I have on many occasions raised issue with the NHA that the funding model is conflicted, as Mr Bruss points out.

    The NHA have allowed themselves to be bullied by the operators, could we even say captured, every board member has been complicit in allowing this bullying to continue. The past and present board and management should not be allowed to use this process to exonerate themselves of that.

    The operators have pushed the boundaries only because they were allowed to do it – the businesses saw an angle and took it – how would one apportion the guilt?

    I would caution people not to bee too optimistic and euphoric about this enquiry – lets wait for the ruling, if any, first

  19. Leon Smuts says:

    The Hong Kong model is certainly one to aspire to. It’s no silver bullet though as they have both a cultural and income advantage as far as equine interests are concerned but they do take racing very seriously and commit ample resources to the exercise. The corporate model held promise at the time of its formation and was done for all the right reasons but has not not fulfilled a number of key obligations that have since slipped into obscurity. Racing has the potential to return to greatness but this would be very difficult under the present structure as the sport is being starved of optimal funding and allocation. As a listed corporate the operator cannot be blamed for looking after shareholders interests and aligning the business accordingly but this is clearly not beneficial to the industry’s long term objectives and the principles it was founded on. A new model is needed that will benefit racing and unburden the operator at the same time.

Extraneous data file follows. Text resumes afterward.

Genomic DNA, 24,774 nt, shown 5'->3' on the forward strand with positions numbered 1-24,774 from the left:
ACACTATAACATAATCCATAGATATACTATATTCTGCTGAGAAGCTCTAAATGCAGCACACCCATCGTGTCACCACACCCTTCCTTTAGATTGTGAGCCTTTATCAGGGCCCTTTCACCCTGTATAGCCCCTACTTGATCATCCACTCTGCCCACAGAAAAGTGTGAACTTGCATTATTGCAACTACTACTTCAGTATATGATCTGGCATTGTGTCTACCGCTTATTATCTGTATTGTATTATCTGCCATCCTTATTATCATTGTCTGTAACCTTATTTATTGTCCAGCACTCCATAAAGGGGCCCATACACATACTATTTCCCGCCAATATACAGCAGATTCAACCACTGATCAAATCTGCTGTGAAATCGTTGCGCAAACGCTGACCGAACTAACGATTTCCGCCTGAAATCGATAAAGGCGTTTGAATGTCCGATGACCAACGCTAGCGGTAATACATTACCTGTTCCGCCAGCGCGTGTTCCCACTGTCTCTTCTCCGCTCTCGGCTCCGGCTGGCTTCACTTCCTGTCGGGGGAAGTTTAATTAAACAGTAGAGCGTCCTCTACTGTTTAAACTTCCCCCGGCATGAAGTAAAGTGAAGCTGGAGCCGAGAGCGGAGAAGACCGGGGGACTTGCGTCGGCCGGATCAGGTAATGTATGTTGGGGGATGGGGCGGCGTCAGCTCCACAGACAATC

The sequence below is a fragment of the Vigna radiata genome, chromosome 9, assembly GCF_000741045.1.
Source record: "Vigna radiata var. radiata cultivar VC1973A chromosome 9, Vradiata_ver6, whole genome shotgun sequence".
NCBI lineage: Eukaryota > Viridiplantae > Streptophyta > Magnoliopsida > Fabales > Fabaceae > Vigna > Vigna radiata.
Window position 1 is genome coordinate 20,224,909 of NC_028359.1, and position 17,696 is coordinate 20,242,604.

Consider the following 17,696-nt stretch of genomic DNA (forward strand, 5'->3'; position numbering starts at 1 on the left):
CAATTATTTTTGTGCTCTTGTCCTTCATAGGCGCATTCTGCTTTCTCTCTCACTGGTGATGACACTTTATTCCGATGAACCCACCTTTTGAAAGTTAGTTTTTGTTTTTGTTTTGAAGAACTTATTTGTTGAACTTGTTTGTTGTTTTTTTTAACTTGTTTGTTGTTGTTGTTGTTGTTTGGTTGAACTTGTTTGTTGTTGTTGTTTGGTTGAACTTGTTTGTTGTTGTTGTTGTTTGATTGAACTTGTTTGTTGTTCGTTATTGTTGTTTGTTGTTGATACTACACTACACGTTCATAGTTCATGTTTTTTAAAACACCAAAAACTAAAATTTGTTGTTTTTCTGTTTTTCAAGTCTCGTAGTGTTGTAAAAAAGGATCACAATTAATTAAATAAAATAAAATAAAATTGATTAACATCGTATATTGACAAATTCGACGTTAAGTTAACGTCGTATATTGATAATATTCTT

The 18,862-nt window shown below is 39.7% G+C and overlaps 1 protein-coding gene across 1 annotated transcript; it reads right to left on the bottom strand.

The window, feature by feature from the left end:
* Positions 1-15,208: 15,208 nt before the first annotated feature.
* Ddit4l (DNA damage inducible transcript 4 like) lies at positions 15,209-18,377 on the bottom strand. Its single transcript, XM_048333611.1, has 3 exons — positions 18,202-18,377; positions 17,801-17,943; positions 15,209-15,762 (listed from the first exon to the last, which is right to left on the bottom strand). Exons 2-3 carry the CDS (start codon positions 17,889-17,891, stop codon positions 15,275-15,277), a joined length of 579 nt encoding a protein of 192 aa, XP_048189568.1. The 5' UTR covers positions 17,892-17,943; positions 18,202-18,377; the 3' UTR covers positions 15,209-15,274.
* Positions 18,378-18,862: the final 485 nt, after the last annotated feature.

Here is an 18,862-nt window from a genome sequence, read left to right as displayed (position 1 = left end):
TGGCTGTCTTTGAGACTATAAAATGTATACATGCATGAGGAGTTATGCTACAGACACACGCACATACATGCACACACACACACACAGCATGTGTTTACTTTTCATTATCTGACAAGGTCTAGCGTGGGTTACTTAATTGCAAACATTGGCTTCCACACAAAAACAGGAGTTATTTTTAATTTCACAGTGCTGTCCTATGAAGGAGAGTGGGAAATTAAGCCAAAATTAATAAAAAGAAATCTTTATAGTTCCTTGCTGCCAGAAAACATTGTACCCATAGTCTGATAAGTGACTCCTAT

20. Pops says:

    Is Mr. Jayes not the man who knows much of what happened in the sale of race tracks and the Phumelela and RA bromance?

    1. Ian Jayes says:

      I was contacted by the Public Protector and spent a good few hours with them. I have given them documentation and insight as well. I hope something comes of this because it is going on sixteen years that I have tried to get justice for the role-players in horseracing. A full Inquiry into all aspects is long overdue.

  21. Rian says:

    I personally hope that Ian Jayes gets all the accolades he so deserves, I would love to hear more from him especially on telly but dont think that the baf–ns at tellytrack will give him the chance

    1. Robin Bruss says:

      I have no mandate to speak on behalf of the NHA – my comments are my personal opinion.

  22. Pops says:

    Remember 2004 when Mr. Robin Bruss gave an interview and was asked
    What problems in your opinion is S.A. Racing currently facing, possible solutions? And he answered:
    We faced major hurdles under the previous turf club structures which posed a death knell for racing. I`m a strong believer that the new model as racing`s saviour. Those who criticize the new structures need to realize that 3 years is nothing in the context of time and have faith that we are on the road to a prosperous industry, beneficial to all. I would prefer Phumelela and Gold Circle to be one united South African company, but understand the reasons why they are not, though I regard integration as eventually inevitable.””
    Have we all jumped ship because the PP is coming knocking?